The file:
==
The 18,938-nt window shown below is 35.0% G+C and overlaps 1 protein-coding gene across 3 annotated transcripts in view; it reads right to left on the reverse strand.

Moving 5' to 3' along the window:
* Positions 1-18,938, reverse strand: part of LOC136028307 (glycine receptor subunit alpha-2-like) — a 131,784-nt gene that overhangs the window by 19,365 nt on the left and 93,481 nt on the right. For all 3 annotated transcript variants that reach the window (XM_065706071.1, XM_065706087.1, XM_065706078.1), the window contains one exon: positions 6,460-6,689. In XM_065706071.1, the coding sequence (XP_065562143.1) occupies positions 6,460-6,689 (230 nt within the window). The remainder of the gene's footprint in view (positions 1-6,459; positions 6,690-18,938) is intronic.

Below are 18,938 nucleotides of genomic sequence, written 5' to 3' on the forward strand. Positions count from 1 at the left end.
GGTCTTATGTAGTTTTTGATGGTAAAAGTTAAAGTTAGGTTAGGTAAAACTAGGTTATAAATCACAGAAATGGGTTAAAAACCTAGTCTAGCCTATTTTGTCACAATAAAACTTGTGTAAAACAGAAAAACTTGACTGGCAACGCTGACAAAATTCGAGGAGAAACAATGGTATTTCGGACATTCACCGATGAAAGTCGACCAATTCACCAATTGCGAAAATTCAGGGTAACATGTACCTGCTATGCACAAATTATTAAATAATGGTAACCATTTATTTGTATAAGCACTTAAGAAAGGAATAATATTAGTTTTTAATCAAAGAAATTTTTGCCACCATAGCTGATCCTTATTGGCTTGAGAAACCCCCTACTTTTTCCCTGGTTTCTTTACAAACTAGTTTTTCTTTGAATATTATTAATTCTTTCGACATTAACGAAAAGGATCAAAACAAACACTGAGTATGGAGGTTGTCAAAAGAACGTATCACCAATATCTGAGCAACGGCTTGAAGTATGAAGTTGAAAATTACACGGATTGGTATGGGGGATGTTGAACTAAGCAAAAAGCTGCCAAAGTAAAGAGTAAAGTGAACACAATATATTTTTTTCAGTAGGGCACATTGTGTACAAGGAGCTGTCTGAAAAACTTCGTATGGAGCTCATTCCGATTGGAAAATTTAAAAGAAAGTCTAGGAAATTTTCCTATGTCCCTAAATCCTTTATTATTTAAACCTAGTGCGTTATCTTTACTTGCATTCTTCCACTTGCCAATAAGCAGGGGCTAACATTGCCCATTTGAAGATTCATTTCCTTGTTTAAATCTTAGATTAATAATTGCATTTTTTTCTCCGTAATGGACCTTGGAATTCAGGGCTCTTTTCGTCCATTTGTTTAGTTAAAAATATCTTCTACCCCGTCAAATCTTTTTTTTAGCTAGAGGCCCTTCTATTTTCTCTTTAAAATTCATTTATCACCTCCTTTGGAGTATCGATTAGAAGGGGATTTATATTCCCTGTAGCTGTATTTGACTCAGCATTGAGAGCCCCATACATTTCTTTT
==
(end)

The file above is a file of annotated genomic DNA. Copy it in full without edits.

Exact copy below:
The 18,938-nt window shown below is 35.0% G+C and overlaps 1 protein-coding gene across 3 annotated transcripts in view; it reads right to left on the reverse strand.

Moving 5' to 3' along the window:
* Positions 1-18,938, reverse strand: part of LOC136028307 (glycine receptor subunit alpha-2-like) — a 131,784-nt gene that overhangs the window by 19,365 nt on the left and 93,481 nt on the right. For all 3 annotated transcript variants that reach the window (XM_065706071.1, XM_065706087.1, XM_065706078.1), the window contains one exon: positions 6,460-6,689. In XM_065706071.1, the coding sequence (XP_065562143.1) occupies positions 6,460-6,689 (230 nt within the window). The remainder of the gene's footprint in view (positions 1-6,459; positions 6,690-18,938) is intronic.

Below are 18,938 nucleotides of genomic sequence, written 5' to 3' on the forward strand. Positions count from 1 at the left end.
GGTCTTATGTAGTTTTTGATGGTAAAAGTTAAAGTTAGGTTAGGTAAAACTAGGTTATAAATCACAGAAATGGGTTAAAAACCTAGTCTAGCCTATTTTGTCACAATAAAACTTGTGTAAAACAGAAAAACTTGACTGGCAACGCTGACAAAATTCGAGGAGAAACAATGGTATTTCGGACATTCACCGATGAAAGTCGACCAATTCACCAATTGCGAAAATTCAGGGTAACATGTACCTGCTATGCACAAATTATTAAATAATGGTAACCATTTATTTGTATAAGCACTTAAGAAAGGAATAATATTAGTTTTTAATCAAAGAAATTTTTGCCACCATAGCTGATCCTTATTGGCTTGAGAAACCCCCTACTTTTTCCCTGGTTTCTTTACAAACTAGTTTTTCTTTGAATATTATTAATTCTTTCGACATTAACGAAAAGGATCAAAACAAACACTGAGTATGGAGGTTGTCAAAAGAACGTATCACCAATATCTGAGCAACGGCTTGAAGTATGAAGTTGAAAATTACACGGATTGGTATGGGGGATGTTGAACTAAGCAAAAAGCTGCCAAAGTAAAGAGTAAAGTGAACACAATATATTTTTTTCAGTAGGGCACATTGTGTACAAGGAGCTGTCTGAAAAACTTCGTATGGAGCTCATTCCGATTGGAAAATTTAAAAGAAAGTCTAGGAAATTTTCCTATGTCCCTAAATCCTTTATTATTTAAACCTAGTGCGTTATCTTTACTTGCATTCTTCCACTTGCCAATAAGCAGGGGCTAACATTGCCCATTTGAAGATTCATTTCCTTGTTTAAATCTTAGATTAATAATTGCATTTTTTTCTCCGTAATGGACCTTGGAATTCAGGGCTCTTTTCGTCCATTTGTTTAGTTAAAAATATCTTCTACCCCGTCAAATCTTTTTTTTAGCTAGAGGCCCTTCTATTTTCTCTTTAAAATTCATTTATCACCTCCTTTGGAGTATCGATTAGAAGGGGATTTATATTCCCTGTAGCTGTATTTGACTCAGCATTGAGAGCCCCATACATTTCTTTT